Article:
Go against your nafs. (This doesn’t mean you eat chicken because your nafs tells you to eat zaatar) When you lose balance you go off track. The closest people to adl are those who are doing muhasaba, and those who are furthest are those who are heedless. The people of ghafla.

Those who have ghafla have no presence with Allah Almighty. They do not do muhasaba, they are not keen on purifying their actions and intentions, and they are not bothered (ta’awa). They think lapses are not a big deal for them so they dismiss them easily for example by fatwa-hunting until they can justify their actions to themselves.

Know Who is Watching You

If you were only to understand and know who is watching you then this will protect you against your heedlessness. But because you don’t understand, you have no ‘haya’ or shyness in sinning. Allah knows what is in our hearts and senses. But we tend to appreciate people’s opinions more than Allah Almighty’s. If people knew what we are doing in secret, they might run away, so why bother about people’s opinions when Allah has seen everything. So this is how little we are in Allah’s eyes. You want the earth to open and to sink inside when you realise the reality. When we are heedless we can’t see this. What matters is our status in Allah’s eyes, not what is in people’s eyes.

Don’t Crave Praise

When you perform an act of worship, you may think that if people find out about it they will praise you and you crave their appreciation. And if you do that action in secret and you are dying for them to know, this is a sign of insincerity. Sincerity is not wanting anyone to know about it. Throw people’s opinions behind your back. You are purely after Allah Almighty’s pleasure .

Allah is Al Ghani. He needs no one. If we consider Him when we do our actions and love Him then this is a good mechanism to avoid wrong doing.

Consider Yourself Lower than You Are

The best among al fadail (the virtues) and the most beneficial to you is to consider yourself lower than you are. If you are level 2 then consider yourself level 1. Rather than consider yourself level 20 when you are level 2.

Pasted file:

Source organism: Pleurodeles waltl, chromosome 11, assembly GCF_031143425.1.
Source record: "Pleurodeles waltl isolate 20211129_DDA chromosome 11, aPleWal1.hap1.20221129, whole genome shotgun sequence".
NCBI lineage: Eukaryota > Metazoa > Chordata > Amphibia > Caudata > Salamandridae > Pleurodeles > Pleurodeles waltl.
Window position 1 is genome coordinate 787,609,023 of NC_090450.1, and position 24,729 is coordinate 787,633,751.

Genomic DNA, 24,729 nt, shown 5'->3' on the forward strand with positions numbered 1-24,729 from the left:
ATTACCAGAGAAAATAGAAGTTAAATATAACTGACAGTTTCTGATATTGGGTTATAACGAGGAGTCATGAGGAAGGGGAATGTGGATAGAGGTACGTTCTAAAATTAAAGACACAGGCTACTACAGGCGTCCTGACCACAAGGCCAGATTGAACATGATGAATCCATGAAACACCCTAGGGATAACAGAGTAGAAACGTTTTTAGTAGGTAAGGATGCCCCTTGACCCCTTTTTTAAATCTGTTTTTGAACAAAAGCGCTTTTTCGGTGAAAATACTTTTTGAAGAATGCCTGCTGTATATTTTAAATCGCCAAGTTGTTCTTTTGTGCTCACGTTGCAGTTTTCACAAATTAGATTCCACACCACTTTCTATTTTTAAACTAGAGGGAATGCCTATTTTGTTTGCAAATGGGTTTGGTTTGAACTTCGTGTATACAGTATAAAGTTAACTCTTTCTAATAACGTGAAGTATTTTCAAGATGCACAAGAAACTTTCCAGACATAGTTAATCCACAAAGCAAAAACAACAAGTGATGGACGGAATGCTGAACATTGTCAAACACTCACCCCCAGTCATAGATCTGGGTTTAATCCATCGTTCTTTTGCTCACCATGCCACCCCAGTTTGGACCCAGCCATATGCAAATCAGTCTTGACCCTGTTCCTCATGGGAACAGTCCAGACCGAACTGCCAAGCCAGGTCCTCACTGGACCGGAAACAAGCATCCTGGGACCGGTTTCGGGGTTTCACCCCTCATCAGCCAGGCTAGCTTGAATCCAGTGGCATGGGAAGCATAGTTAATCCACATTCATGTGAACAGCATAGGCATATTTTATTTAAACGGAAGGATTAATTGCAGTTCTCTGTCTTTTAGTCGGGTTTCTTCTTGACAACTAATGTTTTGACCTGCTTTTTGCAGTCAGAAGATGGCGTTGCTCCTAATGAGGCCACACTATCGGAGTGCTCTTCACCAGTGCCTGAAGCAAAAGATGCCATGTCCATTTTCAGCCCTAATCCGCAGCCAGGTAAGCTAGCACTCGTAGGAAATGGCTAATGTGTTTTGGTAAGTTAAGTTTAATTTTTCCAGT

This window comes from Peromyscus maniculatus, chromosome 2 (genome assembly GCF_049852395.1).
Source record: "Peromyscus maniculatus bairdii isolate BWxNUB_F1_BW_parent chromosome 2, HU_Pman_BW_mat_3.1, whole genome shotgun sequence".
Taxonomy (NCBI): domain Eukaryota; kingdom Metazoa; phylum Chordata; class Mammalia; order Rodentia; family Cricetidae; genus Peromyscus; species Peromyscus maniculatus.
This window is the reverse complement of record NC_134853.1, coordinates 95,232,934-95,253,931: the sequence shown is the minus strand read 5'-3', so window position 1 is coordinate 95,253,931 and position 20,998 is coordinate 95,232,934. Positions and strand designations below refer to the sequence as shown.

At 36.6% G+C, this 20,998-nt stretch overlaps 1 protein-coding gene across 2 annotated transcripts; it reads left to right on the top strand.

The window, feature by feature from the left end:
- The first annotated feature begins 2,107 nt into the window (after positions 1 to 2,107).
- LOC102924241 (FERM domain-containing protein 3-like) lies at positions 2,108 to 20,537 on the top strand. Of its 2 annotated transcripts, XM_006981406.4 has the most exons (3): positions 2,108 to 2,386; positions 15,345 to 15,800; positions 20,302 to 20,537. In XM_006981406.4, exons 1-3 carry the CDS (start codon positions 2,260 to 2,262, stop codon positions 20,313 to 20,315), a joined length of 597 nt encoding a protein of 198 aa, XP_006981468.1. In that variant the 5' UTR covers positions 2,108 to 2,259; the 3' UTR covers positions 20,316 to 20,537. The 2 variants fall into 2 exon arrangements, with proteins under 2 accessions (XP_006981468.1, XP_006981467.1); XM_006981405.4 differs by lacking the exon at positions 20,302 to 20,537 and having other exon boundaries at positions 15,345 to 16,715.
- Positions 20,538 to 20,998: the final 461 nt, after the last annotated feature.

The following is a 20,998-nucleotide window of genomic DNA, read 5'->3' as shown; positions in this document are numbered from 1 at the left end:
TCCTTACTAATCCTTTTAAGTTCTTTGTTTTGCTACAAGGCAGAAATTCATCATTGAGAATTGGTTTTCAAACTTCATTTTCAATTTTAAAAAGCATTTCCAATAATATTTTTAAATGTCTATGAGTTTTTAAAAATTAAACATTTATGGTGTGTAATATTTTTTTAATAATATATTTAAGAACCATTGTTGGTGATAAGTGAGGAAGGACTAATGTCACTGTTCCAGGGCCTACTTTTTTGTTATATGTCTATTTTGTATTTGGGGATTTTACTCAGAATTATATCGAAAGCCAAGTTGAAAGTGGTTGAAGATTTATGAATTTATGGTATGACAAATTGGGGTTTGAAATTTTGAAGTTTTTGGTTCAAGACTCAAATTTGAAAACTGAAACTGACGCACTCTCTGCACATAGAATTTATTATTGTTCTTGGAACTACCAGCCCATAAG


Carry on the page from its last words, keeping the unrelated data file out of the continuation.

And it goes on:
Be sure to make your inward better than your outward.

Give everyone their right. Forgive their wrongdoings. Be just with everyone, even if it is against your own self.

Knowing yourself (anyarifa qadru nafsihi) properly enables you perform adl. It is the key for adl – Miftahul adli.

Talk delivered by Shaykh Haytham Tamim on 20th January 2018.

Based on Adab an Nufus (The Etiquette of the Souls) by Imam al Harith Muhasibi, (781–857) who was the founder of the Baghdad School of Islamic philosophy, including the Sufi masters Junayd al Baghdadi and influenced many subsequent theologians, such as al Ghazali. It is a simple guide to spirituality from the third century scholar whose nickname Mushasibi (the one takes account) specialised in introspection, and moral and spiritual development.

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Shaykh Haytham Tamim is the founder and main teacher of the Utrujj Foundation. He has provided a leading vision for Islamic learning in the UK, which has influenced the way Islamic knowledge is disseminated. He has orchestrated the design and delivery of over 200 unique courses since Utrujj started in 2001. His extensive expertise spans over 30 years across the main Islamic jurisprudence schools of thought. He has studied with some of the foremost scholars in their expertise; he holds some of the highest Ijazahs (certificates) in Quran, Hadith (the Prophetic traditions) and Fiqh (Islamic rulings). His own gift for teaching was evident when he gave his first sermon to a large audience at the age of 17 and went on to serve as a senior lecturer of Islamic transactions and comparative jurisprudence at the Islamic University of Beirut (Shariah College). He has continued to teach; travelling around the UK, Europe and wider afield, and won the 2015 BISCA award (British Imams & Scholars Contributions & Achievements Awards) for Outstanding Contribution to Education and Teaching.